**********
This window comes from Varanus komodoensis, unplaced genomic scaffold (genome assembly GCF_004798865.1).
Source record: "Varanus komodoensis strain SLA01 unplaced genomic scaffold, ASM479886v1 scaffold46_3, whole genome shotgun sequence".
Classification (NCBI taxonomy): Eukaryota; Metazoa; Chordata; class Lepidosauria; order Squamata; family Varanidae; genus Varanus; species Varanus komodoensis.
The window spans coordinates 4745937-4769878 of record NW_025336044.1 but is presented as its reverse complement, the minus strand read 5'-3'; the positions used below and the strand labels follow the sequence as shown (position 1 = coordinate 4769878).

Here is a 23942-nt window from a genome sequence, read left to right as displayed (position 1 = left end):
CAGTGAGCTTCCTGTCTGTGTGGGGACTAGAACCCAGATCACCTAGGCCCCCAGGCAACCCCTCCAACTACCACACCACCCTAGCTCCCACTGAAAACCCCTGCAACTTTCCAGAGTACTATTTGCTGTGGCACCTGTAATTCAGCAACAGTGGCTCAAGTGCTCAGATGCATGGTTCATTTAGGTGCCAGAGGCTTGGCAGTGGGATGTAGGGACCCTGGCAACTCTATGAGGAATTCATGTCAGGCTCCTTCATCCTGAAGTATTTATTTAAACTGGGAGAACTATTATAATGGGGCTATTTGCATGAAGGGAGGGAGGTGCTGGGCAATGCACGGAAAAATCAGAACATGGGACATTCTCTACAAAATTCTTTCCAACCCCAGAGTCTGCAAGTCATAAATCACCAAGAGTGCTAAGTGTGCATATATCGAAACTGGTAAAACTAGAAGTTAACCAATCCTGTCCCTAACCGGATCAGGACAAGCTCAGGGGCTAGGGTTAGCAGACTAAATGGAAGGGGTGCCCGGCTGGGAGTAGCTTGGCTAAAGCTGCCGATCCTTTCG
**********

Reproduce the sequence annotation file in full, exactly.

This window comes from Varanus komodoensis, unplaced genomic scaffold (genome assembly GCF_004798865.1).
Source record: "Varanus komodoensis strain SLA01 unplaced genomic scaffold, ASM479886v1 scaffold46_3, whole genome shotgun sequence".
Classification (NCBI taxonomy): Eukaryota; Metazoa; Chordata; class Lepidosauria; order Squamata; family Varanidae; genus Varanus; species Varanus komodoensis.
The window spans coordinates 4745937-4769878 of record NW_025336044.1 but is presented as its reverse complement, the minus strand read 5'-3'; the positions used below and the strand labels follow the sequence as shown (position 1 = coordinate 4769878).

Here is a 23942-nt window from a genome sequence, read left to right as displayed (position 1 = left end):
CAGTGAGCTTCCTGTCTGTGTGGGGACTAGAACCCAGATCACCTAGGCCCCCAGGCAACCCCTCCAACTACCACACCACCCTAGCTCCCACTGAAAACCCCTGCAACTTTCCAGAGTACTATTTGCTGTGGCACCTGTAATTCAGCAACAGTGGCTCAAGTGCTCAGATGCATGGTTCATTTAGGTGCCAGAGGCTTGGCAGTGGGATGTAGGGACCCTGGCAACTCTATGAGGAATTCATGTCAGGCTCCTTCATCCTGAAGTATTTATTTAAACTGGGAGAACTATTATAATGGGGCTATTTGCATGAAGGGAGGGAGGTGCTGGGCAATGCACGGAAAAATCAGAACATGGGACATTCTCTACAAAATTCTTTCCAACCCCAGAGTCTGCAAGTCATAAATCACCAAGAGTGCTAAGTGTGCATATATCGAAACTGGTAAAACTAGAAGTTAACCAATCCTGTCCCTAACCGGATCAGGACAAGCTCAGGGGCTAGGGTTAGCAGACTAAATGGAAGGGGTGCCCGGCTGGGAGTAGCTTGGCTAAAGCTGCCGATCCTTTCG